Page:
Accidental Deliberations: Wednesday Morning Links

Miscellaneous material for your mid-week reading.

- Armine Yalnizyan sees the Volkswagen emissions test cheating as a classic example of the dangers of relying on business to do anything toward the social good without facing strong and effectively-enforced regulations. And George Monbiot describes just a few of the preposterous new forms of waste we’re generating and buying rather than addressing serious social problems.

- Steve Paikin interviews Mariana Mazzucato about the proper role of an active state:

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- Paul Hanley points out that the Leap Manifesto represents an important expression of mainstream Canadian values which deserves a prominent place (Read more…)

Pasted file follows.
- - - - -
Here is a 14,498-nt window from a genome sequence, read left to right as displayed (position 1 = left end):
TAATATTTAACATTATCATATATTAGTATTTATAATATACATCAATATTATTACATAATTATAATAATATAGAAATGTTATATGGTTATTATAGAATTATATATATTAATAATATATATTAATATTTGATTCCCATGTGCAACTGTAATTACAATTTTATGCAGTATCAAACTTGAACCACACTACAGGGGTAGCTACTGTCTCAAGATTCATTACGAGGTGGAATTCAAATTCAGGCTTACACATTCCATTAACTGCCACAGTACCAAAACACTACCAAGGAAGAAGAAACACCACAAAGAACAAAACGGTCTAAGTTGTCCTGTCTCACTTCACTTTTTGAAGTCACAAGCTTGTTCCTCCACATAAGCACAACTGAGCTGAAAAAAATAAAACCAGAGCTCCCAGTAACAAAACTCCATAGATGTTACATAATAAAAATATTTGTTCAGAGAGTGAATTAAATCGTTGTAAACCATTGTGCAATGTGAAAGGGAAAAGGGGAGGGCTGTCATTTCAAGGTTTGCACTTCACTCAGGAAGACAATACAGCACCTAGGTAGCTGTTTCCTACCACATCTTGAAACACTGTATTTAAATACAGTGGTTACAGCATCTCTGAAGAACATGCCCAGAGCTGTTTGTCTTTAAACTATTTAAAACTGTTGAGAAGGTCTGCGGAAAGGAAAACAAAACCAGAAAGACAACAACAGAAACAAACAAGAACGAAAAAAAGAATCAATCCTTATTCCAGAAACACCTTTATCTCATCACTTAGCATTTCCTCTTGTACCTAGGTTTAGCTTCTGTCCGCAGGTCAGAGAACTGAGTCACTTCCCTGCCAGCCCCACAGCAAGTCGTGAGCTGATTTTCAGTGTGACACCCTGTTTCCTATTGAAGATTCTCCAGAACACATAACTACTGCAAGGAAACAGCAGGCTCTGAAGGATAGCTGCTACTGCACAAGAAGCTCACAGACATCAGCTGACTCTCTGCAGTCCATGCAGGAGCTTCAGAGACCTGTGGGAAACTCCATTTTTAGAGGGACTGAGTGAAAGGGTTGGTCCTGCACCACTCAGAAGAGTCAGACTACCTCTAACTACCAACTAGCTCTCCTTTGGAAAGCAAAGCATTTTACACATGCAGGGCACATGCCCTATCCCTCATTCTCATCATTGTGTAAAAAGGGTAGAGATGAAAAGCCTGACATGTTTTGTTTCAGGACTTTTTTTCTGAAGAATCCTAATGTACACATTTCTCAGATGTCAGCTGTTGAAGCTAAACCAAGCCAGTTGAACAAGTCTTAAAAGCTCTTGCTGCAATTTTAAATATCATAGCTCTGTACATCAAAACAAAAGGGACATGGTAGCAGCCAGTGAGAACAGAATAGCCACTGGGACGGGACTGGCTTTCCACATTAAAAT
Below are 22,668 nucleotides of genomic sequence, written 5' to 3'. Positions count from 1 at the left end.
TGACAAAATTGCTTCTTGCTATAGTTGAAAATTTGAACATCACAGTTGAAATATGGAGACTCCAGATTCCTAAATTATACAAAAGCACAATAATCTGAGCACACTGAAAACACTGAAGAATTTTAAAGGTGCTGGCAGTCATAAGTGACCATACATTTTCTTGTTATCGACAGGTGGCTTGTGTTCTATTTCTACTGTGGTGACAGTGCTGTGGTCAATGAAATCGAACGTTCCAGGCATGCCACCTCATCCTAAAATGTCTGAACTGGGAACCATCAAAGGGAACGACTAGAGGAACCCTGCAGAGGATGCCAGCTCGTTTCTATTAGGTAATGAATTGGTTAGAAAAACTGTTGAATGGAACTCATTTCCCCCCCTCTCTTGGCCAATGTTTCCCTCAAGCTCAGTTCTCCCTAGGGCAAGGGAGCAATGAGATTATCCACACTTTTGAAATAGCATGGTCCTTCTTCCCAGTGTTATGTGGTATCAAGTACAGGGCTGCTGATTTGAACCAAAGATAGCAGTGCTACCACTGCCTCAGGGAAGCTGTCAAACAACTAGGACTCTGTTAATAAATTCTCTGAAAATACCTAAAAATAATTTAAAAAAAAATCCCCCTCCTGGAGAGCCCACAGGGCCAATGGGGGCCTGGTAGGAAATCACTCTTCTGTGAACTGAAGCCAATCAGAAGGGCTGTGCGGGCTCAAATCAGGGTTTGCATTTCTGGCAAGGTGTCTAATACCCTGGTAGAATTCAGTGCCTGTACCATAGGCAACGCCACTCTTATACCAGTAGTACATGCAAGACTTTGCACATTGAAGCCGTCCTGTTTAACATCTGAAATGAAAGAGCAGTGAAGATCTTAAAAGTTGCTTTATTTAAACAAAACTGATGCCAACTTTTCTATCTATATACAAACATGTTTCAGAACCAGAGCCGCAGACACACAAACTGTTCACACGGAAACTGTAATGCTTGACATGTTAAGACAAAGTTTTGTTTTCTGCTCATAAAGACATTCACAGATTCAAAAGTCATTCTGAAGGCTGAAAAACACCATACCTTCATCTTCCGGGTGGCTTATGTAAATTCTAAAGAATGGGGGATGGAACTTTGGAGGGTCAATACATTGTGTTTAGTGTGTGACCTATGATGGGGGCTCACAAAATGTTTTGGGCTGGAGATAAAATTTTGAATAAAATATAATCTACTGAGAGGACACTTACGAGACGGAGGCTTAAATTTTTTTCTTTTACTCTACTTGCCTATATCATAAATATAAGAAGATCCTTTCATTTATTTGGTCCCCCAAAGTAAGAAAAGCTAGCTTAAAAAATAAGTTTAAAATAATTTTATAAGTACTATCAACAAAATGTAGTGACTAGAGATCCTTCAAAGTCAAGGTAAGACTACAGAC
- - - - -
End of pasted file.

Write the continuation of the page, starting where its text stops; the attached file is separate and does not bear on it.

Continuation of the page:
Accidental Deliberations: Monday Morning Links

Miscellaneous material to start your week.

- Paul Krugman theorizes that our recent pattern of economic instability can be traced to a glut of accumulated wealth chasing too few viable investments: On the surface, we seem to have had a remarkable run of bad luck. First there was the housing bust, and the banking crisis it triggered. Then, just as the worst seemed to be over, Europe went into debt crisis and double-dip recession. Europe eventually achieved a precarious stability and began growing again — but now we’re seeing big problems in China and other emerging markets, which were previously (Read more…)

Accidental Deliberations: Thursday Morning Links

This and that for your Thursday reading.

- Vanessa Houlder reports on the OECD’s call for countries to make far more of an effort to ensure tax compliance among their wealthiest individuals.